The 2nd annual Maine Coach and Athlete Cross Country Clinic was on August 18th, 2008 at the University of Southern Maine. This is the third part of my reporting on the clinic; the first part was about injury prevention and treatment and the second part was about nutrition basics and fueling. This part covers foot and biomechanical structure and the selection of proper footwear.
Selecting Proper Footwear
The third presentation of the night was from the owner of the Maine Running Company, John Rogers. John’s career in the running business started in product development for Nike and Mizuno, but he retired from doing that to start a specialty running store here in Southern Maine about 4 years ago.
“We try to find the right shoe for people.”
John and his employees use a 6 step fitting process to make sure that they are getting fitted with the proper shoes when they come into the store.
The 6 steps consist of determining information about the runner and his or her running habits, as well as some specific tests to help them determine what each athlete needs.
This 6 step process includes:
- Determining the approximate height and weight of the athlete.
- Determining how much the athlete is running on a daily and weekly basis.
- Determining what shoes the athlete has worn in the past.
- Determining if the athlete uses orthotics or similar devices.
- Testing the athlete’s foot with a digital scanner.
- Doing a visual assessment of the amount of pronation from the athlete when they walk or run.
The correct shoes for each athlete may be different. You should first find the best shoe that you can, and only once you have chosen that shoe can you begin to worry about the extras such as orthotics. If you need to wear orthotics but you put them into the wrong shoes, then the orthotics are not going to help any.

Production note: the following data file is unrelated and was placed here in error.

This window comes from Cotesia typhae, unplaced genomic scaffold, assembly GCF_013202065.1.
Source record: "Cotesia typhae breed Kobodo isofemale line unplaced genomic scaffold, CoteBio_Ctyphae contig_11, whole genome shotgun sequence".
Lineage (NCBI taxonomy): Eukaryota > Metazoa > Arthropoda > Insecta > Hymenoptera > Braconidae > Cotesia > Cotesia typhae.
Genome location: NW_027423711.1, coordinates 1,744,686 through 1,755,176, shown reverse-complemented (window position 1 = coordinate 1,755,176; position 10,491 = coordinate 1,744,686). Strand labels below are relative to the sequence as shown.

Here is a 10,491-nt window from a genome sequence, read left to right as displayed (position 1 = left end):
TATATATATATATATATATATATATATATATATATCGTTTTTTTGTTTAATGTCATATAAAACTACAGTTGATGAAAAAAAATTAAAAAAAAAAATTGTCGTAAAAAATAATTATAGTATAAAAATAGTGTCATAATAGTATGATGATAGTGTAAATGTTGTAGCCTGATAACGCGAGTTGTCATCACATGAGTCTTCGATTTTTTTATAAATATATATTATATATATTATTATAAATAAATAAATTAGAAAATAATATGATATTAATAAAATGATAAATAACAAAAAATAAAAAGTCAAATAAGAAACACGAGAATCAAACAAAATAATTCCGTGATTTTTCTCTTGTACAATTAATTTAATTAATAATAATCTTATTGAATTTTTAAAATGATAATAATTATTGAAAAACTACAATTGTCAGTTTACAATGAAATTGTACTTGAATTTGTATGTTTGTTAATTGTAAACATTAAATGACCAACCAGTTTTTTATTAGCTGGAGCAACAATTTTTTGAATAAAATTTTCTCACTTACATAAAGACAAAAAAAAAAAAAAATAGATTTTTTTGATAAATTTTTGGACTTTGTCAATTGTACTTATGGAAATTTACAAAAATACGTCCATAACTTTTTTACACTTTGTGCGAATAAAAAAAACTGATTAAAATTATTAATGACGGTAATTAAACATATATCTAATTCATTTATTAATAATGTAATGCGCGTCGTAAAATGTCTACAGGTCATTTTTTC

If you need help choosing shoes, speak first with your coaches who might have experience with different types of footwear and are going to know a lot about your running style. Once you have gotten their advice, you can visit the running store and speak with a local specialist who can narrow down exactly what you need.
Be an active participant in the fitting process. Always operate under what John refers to as the Doubt Factor: If you have any single doubt on a shoe, then don’t buy it.
Once you have bought the shoe, then write the date that you bought it in the insole. Your shoes should be replaced every 4 to 6 months, or every 400 to 600 miles, depending upon your running style and the model of the shoe and the environment that you run in.
“We’ve come to a point in the industry where everybody is making high quality shoes.”
There is basically a model of shoe for everybody, these days. The big companies got into a habit of over-teching and over-building their shoes in the past few decades, but that trend has turned around and the industry is moving back towards minimalist concepts. Many trends are even going so far as barefoot running, or as close as you can get and still have something to sell to the consumer.
Neutral shoes are the fastest growing category in the footwear industry, which has been helped by the orthotics manufacturers. Neutral shoes are for a high rigid arch and can come with either moderate cushioning or maximum support.
Stability shoes are still the largest category of shoes on the market. They are appropriate for mid or late stage pronators and for duck footed folks.
When choosing racing shoes, you should apply the same sorts of philosophies towards your shoe selection as you would for trainers. Find something that will suit your needs for the different circumstances that you will be racing in and pick the correct racer or lightweight trainer that will suit your needs.
John is also a big fan of rotating your shoes, although he does not have a preference on whether or not you should rotate the same style of shoes or different styles. That will be an individual decision that will be different for each runner.